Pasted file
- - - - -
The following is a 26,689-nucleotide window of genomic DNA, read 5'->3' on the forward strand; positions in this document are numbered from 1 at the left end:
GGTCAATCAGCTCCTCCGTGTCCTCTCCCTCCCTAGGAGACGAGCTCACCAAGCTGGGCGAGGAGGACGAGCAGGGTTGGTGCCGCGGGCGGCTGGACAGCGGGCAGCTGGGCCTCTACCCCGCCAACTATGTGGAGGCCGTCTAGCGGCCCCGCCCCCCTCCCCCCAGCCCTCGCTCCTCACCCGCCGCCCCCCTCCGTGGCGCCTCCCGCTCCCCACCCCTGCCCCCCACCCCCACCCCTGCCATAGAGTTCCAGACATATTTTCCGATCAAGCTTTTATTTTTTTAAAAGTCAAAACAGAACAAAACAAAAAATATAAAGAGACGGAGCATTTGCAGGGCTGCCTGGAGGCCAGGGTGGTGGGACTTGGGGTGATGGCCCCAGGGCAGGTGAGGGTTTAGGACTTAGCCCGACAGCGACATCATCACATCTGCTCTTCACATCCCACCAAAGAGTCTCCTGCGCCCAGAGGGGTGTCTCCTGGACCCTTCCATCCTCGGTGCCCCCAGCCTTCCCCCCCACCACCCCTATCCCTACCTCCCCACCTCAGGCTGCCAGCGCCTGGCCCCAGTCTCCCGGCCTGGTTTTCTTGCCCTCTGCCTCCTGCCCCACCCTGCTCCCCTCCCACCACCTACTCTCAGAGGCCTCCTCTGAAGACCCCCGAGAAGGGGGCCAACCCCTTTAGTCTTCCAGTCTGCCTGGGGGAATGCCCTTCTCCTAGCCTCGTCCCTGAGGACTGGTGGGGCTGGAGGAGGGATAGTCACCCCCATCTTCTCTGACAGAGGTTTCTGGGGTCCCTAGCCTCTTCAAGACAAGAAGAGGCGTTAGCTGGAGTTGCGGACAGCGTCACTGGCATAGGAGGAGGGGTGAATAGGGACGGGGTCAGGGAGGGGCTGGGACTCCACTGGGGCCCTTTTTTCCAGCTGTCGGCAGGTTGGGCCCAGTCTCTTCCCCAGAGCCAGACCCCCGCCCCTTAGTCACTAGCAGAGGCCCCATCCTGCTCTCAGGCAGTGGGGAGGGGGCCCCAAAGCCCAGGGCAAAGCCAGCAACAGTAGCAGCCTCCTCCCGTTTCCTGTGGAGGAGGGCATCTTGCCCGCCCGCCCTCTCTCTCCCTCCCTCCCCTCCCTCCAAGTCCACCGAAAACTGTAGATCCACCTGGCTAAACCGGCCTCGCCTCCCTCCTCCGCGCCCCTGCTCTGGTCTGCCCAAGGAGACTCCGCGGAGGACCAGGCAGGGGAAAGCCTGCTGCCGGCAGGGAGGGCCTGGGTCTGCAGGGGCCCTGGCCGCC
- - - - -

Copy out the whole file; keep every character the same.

The following is a 26,689-nucleotide window of genomic DNA, read 5'->3' on the forward strand; positions in this document are numbered from 1 at the left end:
GGTCAATCAGCTCCTCCGTGTCCTCTCCCTCCCTAGGAGACGAGCTCACCAAGCTGGGCGAGGAGGACGAGCAGGGTTGGTGCCGCGGGCGGCTGGACAGCGGGCAGCTGGGCCTCTACCCCGCCAACTATGTGGAGGCCGTCTAGCGGCCCCGCCCCCCTCCCCCCAGCCCTCGCTCCTCACCCGCCGCCCCCCTCCGTGGCGCCTCCCGCTCCCCACCCCTGCCCCCCACCCCCACCCCTGCCATAGAGTTCCAGACATATTTTCCGATCAAGCTTTTATTTTTTTAAAAGTCAAAACAGAACAAAACAAAAAATATAAAGAGACGGAGCATTTGCAGGGCTGCCTGGAGGCCAGGGTGGTGGGACTTGGGGTGATGGCCCCAGGGCAGGTGAGGGTTTAGGACTTAGCCCGACAGCGACATCATCACATCTGCTCTTCACATCCCACCAAAGAGTCTCCTGCGCCCAGAGGGGTGTCTCCTGGACCCTTCCATCCTCGGTGCCCCCAGCCTTCCCCCCCACCACCCCTATCCCTACCTCCCCACCTCAGGCTGCCAGCGCCTGGCCCCAGTCTCCCGGCCTGGTTTTCTTGCCCTCTGCCTCCTGCCCCACCCTGCTCCCCTCCCACCACCTACTCTCAGAGGCCTCCTCTGAAGACCCCCGAGAAGGGGGCCAACCCCTTTAGTCTTCCAGTCTGCCTGGGGGAATGCCCTTCTCCTAGCCTCGTCCCTGAGGACTGGTGGGGCTGGAGGAGGGATAGTCACCCCCATCTTCTCTGACAGAGGTTTCTGGGGTCCCTAGCCTCTTCAAGACAAGAAGAGGCGTTAGCTGGAGTTGCGGACAGCGTCACTGGCATAGGAGGAGGGGTGAATAGGGACGGGGTCAGGGAGGGGCTGGGACTCCACTGGGGCCCTTTTTTCCAGCTGTCGGCAGGTTGGGCCCAGTCTCTTCCCCAGAGCCAGACCCCCGCCCCTTAGTCACTAGCAGAGGCCCCATCCTGCTCTCAGGCAGTGGGGAGGGGGCCCCAAAGCCCAGGGCAAAGCCAGCAACAGTAGCAGCCTCCTCCCGTTTCCTGTGGAGGAGGGCATCTTGCCCGCCCGCCCTCTCTCTCCCTCCCTCCCCTCCCTCCAAGTCCACCGAAAACTGTAGATCCACCTGGCTAAACCGGCCTCGCCTCCCTCCTCCGCGCCCCTGCTCTGGTCTGCCCAAGGAGACTCCGCGGAGGACCAGGCAGGGGAAAGCCTGCTGCCGGCAGGGAGGGCCTGGGTCTGCAGGGGCCCTGGCCGCC